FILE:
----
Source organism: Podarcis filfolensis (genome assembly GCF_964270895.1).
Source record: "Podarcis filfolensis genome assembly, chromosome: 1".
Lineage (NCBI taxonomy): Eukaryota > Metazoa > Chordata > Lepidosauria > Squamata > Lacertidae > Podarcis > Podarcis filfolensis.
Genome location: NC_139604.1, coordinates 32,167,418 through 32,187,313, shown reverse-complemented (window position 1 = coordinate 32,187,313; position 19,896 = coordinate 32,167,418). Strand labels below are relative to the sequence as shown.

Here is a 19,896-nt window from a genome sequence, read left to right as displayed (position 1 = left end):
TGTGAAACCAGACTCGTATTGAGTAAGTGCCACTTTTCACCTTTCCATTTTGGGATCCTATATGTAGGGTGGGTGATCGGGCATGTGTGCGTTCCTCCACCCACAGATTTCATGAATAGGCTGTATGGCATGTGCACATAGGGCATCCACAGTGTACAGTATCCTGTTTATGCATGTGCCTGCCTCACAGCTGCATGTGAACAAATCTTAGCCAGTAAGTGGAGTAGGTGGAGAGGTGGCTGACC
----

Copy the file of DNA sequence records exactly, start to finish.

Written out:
Source organism: Podarcis filfolensis (genome assembly GCF_964270895.1).
Source record: "Podarcis filfolensis genome assembly, chromosome: 1".
Lineage (NCBI taxonomy): Eukaryota > Metazoa > Chordata > Lepidosauria > Squamata > Lacertidae > Podarcis > Podarcis filfolensis.
Genome location: NC_139604.1, coordinates 32,167,418 through 32,187,313, shown reverse-complemented (window position 1 = coordinate 32,187,313; position 19,896 = coordinate 32,167,418). Strand labels below are relative to the sequence as shown.

Here is a 19,896-nt window from a genome sequence, read left to right as displayed (position 1 = left end):
TGTGAAACCAGACTCGTATTGAGTAAGTGCCACTTTTCACCTTTCCATTTTGGGATCCTATATGTAGGGTGGGTGATCGGGCATGTGTGCGTTCCTCCACCCACAGATTTCATGAATAGGCTGTATGGCATGTGCACATAGGGCATCCACAGTGTACAGTATCCTGTTTATGCATGTGCCTGCCTCACAGCTGCATGTGAACAAATCTTAGCCAGTAAGTGGAGTAGGTGGAGAGGTGGCTGACC